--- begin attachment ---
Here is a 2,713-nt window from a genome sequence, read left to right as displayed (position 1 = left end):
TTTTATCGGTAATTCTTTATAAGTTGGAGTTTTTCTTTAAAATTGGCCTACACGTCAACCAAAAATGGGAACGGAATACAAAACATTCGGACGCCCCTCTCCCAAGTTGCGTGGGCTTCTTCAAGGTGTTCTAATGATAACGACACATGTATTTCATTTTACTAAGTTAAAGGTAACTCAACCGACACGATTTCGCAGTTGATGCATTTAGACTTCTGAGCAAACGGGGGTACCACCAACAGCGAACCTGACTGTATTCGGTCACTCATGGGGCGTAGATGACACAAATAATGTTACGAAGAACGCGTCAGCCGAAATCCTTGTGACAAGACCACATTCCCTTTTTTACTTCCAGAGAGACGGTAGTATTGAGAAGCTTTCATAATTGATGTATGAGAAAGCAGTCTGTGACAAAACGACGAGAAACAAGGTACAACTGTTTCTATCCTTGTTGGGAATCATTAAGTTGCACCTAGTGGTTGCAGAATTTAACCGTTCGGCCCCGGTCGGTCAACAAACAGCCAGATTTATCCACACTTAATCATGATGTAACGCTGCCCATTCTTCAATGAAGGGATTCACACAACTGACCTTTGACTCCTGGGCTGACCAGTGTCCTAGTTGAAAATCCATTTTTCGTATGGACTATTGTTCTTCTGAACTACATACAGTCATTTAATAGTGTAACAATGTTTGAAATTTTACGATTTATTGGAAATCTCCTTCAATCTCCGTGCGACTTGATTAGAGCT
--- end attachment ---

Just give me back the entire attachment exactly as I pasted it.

Here is a 2,713-nt window from a genome sequence, read left to right as displayed (position 1 = left end):
TTTTATCGGTAATTCTTTATAAGTTGGAGTTTTTCTTTAAAATTGGCCTACACGTCAACCAAAAATGGGAACGGAATACAAAACATTCGGACGCCCCTCTCCCAAGTTGCGTGGGCTTCTTCAAGGTGTTCTAATGATAACGACACATGTATTTCATTTTACTAAGTTAAAGGTAACTCAACCGACACGATTTCGCAGTTGATGCATTTAGACTTCTGAGCAAACGGGGGTACCACCAACAGCGAACCTGACTGTATTCGGTCACTCATGGGGCGTAGATGACACAAATAATGTTACGAAGAACGCGTCAGCCGAAATCCTTGTGACAAGACCACATTCCCTTTTTTACTTCCAGAGAGACGGTAGTATTGAGAAGCTTTCATAATTGATGTATGAGAAAGCAGTCTGTGACAAAACGACGAGAAACAAGGTACAACTGTTTCTATCCTTGTTGGGAATCATTAAGTTGCACCTAGTGGTTGCAGAATTTAACCGTTCGGCCCCGGTCGGTCAACAAACAGCCAGATTTATCCACACTTAATCATGATGTAACGCTGCCCATTCTTCAATGAAGGGATTCACACAACTGACCTTTGACTCCTGGGCTGACCAGTGTCCTAGTTGAAAATCCATTTTTCGTATGGACTATTGTTCTTCTGAACTACATACAGTCATTTAATAGTGTAACAATGTTTGAAATTTTACGATTTATTGGAAATCTCCTTCAATCTCCGTGCGACTTGATTAGAGCT